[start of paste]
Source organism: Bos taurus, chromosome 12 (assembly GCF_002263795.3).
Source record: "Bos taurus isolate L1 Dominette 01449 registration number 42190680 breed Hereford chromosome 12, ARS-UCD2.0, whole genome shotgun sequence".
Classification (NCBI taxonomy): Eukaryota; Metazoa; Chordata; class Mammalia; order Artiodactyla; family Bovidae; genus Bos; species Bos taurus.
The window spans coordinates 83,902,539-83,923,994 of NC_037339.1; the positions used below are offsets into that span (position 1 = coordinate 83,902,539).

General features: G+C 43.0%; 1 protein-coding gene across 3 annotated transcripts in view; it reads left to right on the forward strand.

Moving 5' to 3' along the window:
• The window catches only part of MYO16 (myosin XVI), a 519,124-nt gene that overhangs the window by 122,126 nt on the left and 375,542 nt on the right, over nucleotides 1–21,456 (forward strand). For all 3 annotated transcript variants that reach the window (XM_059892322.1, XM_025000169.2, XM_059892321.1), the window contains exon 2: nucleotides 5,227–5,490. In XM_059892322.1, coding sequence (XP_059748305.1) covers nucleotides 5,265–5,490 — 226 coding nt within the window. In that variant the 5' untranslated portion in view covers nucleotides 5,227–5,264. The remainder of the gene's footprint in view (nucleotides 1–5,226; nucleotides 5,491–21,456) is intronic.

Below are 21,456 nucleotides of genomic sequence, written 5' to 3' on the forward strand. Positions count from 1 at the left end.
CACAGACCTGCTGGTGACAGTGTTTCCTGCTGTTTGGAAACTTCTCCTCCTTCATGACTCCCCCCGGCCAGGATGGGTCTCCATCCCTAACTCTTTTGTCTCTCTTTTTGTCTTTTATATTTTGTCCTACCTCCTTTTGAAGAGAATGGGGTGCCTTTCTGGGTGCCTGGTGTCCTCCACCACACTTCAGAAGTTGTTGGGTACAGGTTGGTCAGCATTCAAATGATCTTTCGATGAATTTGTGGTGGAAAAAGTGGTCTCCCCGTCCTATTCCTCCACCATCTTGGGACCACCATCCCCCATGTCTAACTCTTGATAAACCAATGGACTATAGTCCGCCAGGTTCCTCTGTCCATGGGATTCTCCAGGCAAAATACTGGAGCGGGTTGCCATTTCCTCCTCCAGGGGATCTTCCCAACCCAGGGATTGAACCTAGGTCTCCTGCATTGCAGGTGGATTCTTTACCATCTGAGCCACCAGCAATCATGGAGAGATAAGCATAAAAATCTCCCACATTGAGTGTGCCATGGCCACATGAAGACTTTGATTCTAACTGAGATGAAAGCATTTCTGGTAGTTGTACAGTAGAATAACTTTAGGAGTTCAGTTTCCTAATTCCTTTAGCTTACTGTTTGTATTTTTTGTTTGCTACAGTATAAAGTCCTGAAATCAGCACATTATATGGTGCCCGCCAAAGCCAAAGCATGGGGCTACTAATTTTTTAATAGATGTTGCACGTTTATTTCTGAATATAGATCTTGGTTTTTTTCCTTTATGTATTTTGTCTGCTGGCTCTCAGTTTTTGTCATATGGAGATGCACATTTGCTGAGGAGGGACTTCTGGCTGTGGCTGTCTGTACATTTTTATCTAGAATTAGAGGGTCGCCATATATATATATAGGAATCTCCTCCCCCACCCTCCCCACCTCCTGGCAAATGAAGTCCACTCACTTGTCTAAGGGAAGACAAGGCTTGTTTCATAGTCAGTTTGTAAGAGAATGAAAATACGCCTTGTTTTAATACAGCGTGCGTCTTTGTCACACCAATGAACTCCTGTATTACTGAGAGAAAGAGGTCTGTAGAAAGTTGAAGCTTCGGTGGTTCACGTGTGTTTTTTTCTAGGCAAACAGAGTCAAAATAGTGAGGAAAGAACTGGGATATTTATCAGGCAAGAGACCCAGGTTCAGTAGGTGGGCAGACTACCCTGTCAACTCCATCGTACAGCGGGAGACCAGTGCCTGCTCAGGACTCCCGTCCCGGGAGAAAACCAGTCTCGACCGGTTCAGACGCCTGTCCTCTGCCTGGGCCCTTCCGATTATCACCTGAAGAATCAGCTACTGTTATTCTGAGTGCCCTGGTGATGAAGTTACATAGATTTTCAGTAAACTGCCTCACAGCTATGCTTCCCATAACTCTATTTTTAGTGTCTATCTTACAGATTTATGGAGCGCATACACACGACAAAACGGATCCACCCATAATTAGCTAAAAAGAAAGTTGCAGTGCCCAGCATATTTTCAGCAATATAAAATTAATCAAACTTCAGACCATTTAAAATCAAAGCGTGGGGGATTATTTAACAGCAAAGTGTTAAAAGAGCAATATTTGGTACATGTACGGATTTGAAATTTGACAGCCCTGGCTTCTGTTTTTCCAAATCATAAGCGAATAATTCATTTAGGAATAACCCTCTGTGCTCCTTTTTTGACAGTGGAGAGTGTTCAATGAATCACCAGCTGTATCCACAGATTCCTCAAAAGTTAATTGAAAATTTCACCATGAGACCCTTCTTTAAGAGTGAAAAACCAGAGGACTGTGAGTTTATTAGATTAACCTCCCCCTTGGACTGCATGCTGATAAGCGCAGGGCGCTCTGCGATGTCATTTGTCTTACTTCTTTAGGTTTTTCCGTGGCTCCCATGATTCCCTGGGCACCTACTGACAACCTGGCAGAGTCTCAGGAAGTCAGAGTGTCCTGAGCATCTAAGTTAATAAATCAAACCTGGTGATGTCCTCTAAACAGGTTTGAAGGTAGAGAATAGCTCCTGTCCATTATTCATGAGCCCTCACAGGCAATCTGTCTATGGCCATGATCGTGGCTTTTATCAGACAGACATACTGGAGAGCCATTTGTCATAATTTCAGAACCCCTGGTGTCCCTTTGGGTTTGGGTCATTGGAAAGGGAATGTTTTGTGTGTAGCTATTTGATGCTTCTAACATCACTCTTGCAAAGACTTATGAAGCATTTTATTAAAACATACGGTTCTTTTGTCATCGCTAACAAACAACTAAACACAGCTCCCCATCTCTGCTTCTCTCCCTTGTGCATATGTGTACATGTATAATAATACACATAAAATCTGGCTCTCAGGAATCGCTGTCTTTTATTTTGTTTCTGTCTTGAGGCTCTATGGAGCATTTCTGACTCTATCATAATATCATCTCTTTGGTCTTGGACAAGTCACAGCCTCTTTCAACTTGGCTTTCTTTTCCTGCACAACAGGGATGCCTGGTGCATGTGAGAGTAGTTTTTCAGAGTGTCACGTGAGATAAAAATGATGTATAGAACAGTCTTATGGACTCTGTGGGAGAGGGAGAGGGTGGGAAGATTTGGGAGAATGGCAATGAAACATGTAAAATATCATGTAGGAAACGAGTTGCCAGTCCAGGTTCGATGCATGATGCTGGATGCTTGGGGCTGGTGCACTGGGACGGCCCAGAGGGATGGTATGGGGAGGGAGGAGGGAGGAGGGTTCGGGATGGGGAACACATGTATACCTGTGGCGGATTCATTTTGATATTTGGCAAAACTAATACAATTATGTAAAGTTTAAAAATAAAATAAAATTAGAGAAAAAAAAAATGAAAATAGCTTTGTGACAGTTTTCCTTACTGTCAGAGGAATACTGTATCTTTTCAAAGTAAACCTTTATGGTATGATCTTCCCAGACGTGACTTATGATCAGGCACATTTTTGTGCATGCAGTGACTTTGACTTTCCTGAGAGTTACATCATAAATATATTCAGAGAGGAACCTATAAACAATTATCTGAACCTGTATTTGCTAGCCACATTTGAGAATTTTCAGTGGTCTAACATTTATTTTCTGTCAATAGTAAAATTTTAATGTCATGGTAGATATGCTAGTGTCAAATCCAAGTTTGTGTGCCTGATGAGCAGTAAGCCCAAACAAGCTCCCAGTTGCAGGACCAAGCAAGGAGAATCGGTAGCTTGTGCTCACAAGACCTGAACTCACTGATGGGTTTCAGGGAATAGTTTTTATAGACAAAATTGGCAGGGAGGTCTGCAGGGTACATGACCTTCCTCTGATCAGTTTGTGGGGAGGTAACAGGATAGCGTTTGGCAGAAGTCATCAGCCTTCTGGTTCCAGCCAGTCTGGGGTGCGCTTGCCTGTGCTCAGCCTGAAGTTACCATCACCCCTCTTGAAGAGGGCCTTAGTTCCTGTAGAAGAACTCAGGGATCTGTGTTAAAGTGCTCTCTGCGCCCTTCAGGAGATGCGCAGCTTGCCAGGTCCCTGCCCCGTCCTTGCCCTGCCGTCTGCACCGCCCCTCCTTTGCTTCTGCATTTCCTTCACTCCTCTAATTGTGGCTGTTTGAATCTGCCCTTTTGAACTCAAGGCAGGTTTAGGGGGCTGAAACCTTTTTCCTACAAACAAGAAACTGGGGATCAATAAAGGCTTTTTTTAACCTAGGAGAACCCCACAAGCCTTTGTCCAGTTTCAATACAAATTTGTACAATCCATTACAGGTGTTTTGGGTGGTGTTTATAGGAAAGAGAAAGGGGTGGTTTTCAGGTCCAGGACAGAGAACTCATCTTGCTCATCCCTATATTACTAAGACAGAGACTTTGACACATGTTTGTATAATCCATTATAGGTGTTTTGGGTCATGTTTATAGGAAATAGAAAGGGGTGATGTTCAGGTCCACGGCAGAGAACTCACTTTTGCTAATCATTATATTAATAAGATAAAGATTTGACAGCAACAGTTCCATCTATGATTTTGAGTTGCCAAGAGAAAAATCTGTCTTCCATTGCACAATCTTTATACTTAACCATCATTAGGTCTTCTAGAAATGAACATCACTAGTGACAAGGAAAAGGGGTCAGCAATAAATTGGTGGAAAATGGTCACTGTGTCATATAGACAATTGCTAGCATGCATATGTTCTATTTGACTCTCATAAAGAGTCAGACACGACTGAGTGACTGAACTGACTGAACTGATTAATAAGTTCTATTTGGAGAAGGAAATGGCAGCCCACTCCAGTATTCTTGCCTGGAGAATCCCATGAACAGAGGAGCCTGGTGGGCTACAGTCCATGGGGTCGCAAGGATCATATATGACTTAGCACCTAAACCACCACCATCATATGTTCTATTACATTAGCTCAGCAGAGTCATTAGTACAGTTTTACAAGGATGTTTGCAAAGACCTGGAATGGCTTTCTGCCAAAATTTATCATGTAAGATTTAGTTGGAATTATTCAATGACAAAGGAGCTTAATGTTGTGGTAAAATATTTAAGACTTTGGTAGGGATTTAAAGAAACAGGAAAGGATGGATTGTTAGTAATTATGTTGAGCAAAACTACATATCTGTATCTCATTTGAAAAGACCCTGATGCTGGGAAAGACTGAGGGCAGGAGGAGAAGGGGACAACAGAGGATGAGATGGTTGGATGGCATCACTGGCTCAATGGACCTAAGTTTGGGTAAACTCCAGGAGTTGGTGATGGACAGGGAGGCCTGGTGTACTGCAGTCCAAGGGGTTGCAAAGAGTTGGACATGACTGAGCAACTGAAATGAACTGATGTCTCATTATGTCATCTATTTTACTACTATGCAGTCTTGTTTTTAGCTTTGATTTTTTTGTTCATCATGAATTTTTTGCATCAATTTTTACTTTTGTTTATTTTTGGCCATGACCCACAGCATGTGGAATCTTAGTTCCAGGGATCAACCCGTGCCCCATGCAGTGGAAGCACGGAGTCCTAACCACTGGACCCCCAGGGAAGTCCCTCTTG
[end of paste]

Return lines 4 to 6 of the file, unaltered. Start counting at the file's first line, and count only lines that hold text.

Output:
The window spans coordinates 83,902,539-83,923,994 of NC_037339.1; the positions used below are offsets into that span (position 1 = coordinate 83,902,539).

General features: G+C 43.0%; 1 protein-coding gene across 3 annotated transcripts in view; it reads left to right on the forward strand.

Moving 5' to 3' along the window: